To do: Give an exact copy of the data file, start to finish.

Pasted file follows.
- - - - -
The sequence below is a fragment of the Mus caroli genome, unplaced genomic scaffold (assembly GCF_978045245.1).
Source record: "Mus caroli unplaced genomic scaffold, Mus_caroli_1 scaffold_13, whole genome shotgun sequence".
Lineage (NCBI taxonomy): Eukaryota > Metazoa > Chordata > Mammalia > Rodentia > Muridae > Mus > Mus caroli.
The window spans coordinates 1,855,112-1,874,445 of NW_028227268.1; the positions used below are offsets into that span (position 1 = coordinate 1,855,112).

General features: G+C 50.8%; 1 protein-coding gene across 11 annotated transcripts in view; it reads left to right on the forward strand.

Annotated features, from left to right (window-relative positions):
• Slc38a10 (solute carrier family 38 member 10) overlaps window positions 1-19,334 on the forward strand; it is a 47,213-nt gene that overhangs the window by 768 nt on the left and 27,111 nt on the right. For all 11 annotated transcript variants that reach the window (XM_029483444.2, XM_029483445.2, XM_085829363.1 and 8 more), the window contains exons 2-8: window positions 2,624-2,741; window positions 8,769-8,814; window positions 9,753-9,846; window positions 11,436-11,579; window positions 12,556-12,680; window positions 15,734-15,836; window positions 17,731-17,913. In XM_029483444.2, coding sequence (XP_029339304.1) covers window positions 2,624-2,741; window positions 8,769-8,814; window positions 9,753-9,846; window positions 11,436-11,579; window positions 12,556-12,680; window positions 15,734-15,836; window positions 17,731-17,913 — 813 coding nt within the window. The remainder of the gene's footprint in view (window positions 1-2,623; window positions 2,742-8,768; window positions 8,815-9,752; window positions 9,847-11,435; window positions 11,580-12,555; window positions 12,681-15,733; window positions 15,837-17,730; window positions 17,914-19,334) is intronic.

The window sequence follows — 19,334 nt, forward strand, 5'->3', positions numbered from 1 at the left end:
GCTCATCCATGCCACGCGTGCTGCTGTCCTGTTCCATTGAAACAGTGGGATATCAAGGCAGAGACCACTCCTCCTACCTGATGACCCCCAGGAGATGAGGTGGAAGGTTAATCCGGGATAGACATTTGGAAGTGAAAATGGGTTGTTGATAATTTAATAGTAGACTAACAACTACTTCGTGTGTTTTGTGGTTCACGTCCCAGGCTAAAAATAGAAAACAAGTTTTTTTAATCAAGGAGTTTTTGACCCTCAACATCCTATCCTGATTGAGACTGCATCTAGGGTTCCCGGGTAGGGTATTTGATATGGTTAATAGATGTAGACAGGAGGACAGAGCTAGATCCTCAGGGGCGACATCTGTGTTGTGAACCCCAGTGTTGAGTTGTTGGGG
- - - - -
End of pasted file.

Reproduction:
The sequence below is a fragment of the Mus caroli genome, unplaced genomic scaffold (assembly GCF_978045245.1).
Source record: "Mus caroli unplaced genomic scaffold, Mus_caroli_1 scaffold_13, whole genome shotgun sequence".
Lineage (NCBI taxonomy): Eukaryota > Metazoa > Chordata > Mammalia > Rodentia > Muridae > Mus > Mus caroli.
The window spans coordinates 1,855,112-1,874,445 of NW_028227268.1; the positions used below are offsets into that span (position 1 = coordinate 1,855,112).

General features: G+C 50.8%; 1 protein-coding gene across 11 annotated transcripts in view; it reads left to right on the forward strand.

Annotated features, from left to right (window-relative positions):
• Slc38a10 (solute carrier family 38 member 10) overlaps window positions 1-19,334 on the forward strand; it is a 47,213-nt gene that overhangs the window by 768 nt on the left and 27,111 nt on the right. For all 11 annotated transcript variants that reach the window (XM_029483444.2, XM_029483445.2, XM_085829363.1 and 8 more), the window contains exons 2-8: window positions 2,624-2,741; window positions 8,769-8,814; window positions 9,753-9,846; window positions 11,436-11,579; window positions 12,556-12,680; window positions 15,734-15,836; window positions 17,731-17,913. In XM_029483444.2, coding sequence (XP_029339304.1) covers window positions 2,624-2,741; window positions 8,769-8,814; window positions 9,753-9,846; window positions 11,436-11,579; window positions 12,556-12,680; window positions 15,734-15,836; window positions 17,731-17,913 — 813 coding nt within the window. The remainder of the gene's footprint in view (window positions 1-2,623; window positions 2,742-8,768; window positions 8,815-9,752; window positions 9,847-11,435; window positions 11,580-12,555; window positions 12,681-15,733; window positions 15,837-17,730; window positions 17,914-19,334) is intronic.

The window sequence follows — 19,334 nt, forward strand, 5'->3', positions numbered from 1 at the left end:
GCTCATCCATGCCACGCGTGCTGCTGTCCTGTTCCATTGAAACAGTGGGATATCAAGGCAGAGACCACTCCTCCTACCTGATGACCCCCAGGAGATGAGGTGGAAGGTTAATCCGGGATAGACATTTGGAAGTGAAAATGGGTTGTTGATAATTTAATAGTAGACTAACAACTACTTCGTGTGTTTTGTGGTTCACGTCCCAGGCTAAAAATAGAAAACAAGTTTTTTTAATCAAGGAGTTTTTGACCCTCAACATCCTATCCTGATTGAGACTGCATCTAGGGTTCCCGGGTAGGGTATTTGATATGGTTAATAGATGTAGACAGGAGGACAGAGCTAGATCCTCAGGGGCGACATCTGTGTTGTGAACCCCAGTGTTGAGTTGTTGGGG